Tuesday, August 03, 2010

Tivoli Directory Integrator, Availability and ActiveMQ

I previously tackled how we can get IBM Tivoli Directory Integrator (TDI) to interface with Twitter and use the power of Twitter as a simplistic Message Queue mechanism. Today, I thought I would cover having TDI put messages onto and receive messages from an MQ queue with a view that it could be a useful means of introducing a number of concepts which could be critical in the enterprise:
  • High Availability
  • Abstraction

High Availability can be achieved with queues because I can have multiple TDI instances reading from a queue and performing actions as dictated by messages in the queue. I could have a queue called "actionQueue" which contains messages with actions embedded; a queue called "responseQueue" which could contain the status return code for each action and a queue called "errorQueue" for all the nasty things that may happen to us. I could have many TDI instances pick up a message, perform the action, respond and I would sleep soundly in bed each night safe in the knowledge that the way in which MQ queues operate would mean that I would not get duplication of effort and all messages would be processed even if a TDI instance were to crash.

Abstraction, of course, means that I can send a message to another TDI Server or Assembly Line without having any real need of understanding what or where that process is. I can merely put a message on a queue (in a format previously agreed) and proceed with my normal processing safe in the knowledge that my message will be delivered - eventually.

Environment Setup
If you want to follow this article, you will need:

Installing ActiveMQ is really very straightforward. Grab it from the Apache website and unzip it somewhere on your file system - I chose c:\apache-activemq-5.3.2 as my location on a Windows 2003 Server host.

As I like my Windows Services, I installed ActiveMQ as a service by running the c:\apacher-activemq-5.3.2\bin\win32\InstallService.bat batch file. After a few minutes, I could see ActiveMQ listed as a service though not, at this stage running. I started the service!

The activemq-all-5.3.2.jar file (found at c:\apache-activemq-5.3.2) should be made available to TDI. A simple way of achieving this is to drop the file into the TDI\V7.0\jars\3rdparty directory .

We're now ready to create an Assembly Line which will write messages to an ActiveMQ queue!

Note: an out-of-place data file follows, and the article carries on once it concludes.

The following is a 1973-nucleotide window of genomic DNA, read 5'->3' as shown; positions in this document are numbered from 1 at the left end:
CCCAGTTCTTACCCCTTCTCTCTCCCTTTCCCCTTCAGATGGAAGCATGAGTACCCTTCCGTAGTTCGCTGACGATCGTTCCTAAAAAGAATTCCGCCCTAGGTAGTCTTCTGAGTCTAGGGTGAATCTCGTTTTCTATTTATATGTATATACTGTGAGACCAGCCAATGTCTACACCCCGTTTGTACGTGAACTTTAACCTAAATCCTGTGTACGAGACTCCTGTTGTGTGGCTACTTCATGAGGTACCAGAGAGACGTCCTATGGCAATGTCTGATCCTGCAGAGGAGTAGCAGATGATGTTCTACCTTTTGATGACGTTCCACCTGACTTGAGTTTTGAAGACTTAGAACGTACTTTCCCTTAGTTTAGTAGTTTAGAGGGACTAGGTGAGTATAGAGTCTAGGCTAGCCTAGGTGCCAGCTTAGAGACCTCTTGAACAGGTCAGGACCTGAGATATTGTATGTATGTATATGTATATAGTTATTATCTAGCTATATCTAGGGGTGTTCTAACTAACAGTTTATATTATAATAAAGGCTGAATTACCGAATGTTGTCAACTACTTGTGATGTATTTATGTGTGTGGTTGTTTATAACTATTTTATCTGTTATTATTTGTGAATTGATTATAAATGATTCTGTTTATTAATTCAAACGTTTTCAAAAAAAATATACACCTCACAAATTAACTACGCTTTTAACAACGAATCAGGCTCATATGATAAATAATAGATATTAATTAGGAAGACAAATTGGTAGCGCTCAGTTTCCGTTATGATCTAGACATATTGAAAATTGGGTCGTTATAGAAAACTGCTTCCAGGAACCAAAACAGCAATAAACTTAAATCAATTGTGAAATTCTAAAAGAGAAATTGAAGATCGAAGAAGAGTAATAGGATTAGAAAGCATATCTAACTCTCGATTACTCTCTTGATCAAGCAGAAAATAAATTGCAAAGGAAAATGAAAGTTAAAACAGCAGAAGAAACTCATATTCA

MQ Connector

The first step we should take when we start the TDI GUI and create an Assembly Line is to drop in a JMS Connector (in Add mode) and populate the form as follows:

The JMS Driver Script needs to be populated with the following code so that the connector understands how to communicate with the ActiveMQ instance:

var brokerURL = env.get("jms.broker").trim();
var connectionFactory = new org.apache.activemq.ActiveMQConnectionFactory();
ret.queueConnectionFactory = connectionFactory;
ret.topicConnectionFactory = connectionFactory;

I used the Simple XML Parser on this connector to parse my output in XML format:

As I decided I'd write to an errorQueue, I updated my Output Map to include an errorCode attribute and an errorMessage attribute:

NOTE: Although not shown, my work entry was populated by an iterator which read through an input file of error codes and messages!

Running the Assembly Line, which is always the exciting bit, resulted in my ActiveMQ errorQueue queue being populated with 9 messages. Queues can be "browsed" with a standard browser by pointing the browser at http://localhost:8161/demo/queueBrowse/{queue-name}:

9 messages. As expected.

The Consumer
Now that I have populated my queue, I need "something" to consume these messages. A JMS Connector in iterator mode can be used to act as a mechanism to constantly poll the queue for new messages:

This will certainly read the messages and with an appropriately configured Parser and Input Map I will end up with a work entry containing the errorCode and errorMessage attributes I expect. At this point, I can take decisions on what I want to do with these "errors". I could merely write them to a file. I could send an email to someone. I could even send an alert to the world via Twitter (see previous article). And I can base these decisions on the contents of my message. For example, if my errorMessage contained the word Tweet, I could send the message to Twitter, right?

The End Result
For simplicity's sake, I wrote each errorCode and errorMessage to a flat file (along with a timestamp) and the result was this:
"2010-08-02 21:02:18"|"1"|"Msg1" 
"2010-08-02 21:02:18"|"2"|"Msg2" 
"2010-08-02 21:02:18"|"3"|"Msg3" 
"2010-08-02 21:02:18"|"4"|"Msg4" 
"2010-08-02 21:02:18"|"5"|"Msg5" 
"2010-08-02 21:02:18"|"6"|"eMail me a message 6" 
"2010-08-02 21:02:18"|"7"|"Tweet me a message 7" 
"2010-08-02 21:02:18"|"8"|"Tweet me a message 8" 
"2010-08-02 21:02:18"|"9"|"Msg9"

Within my IF branch, I include an AssemblyLine Function call to my Twitter Status Update AL (from my previous tutorial) and saw messages 7 and 8 appear on my Twitter timeline.

ActiveMQ is a very simple product to deploy and get working. Of course, it would be prudent to secure the queues. It would also be prudent to introduce some serious error handling in the Assembly Lines - for example, reading a message from a queue removes it from the queue immediately which may or may not be desirable before the message has actually been processed!

Hopefully, however, this will give you a taster of how TDI can interact with MQ. Good luck "queueing".
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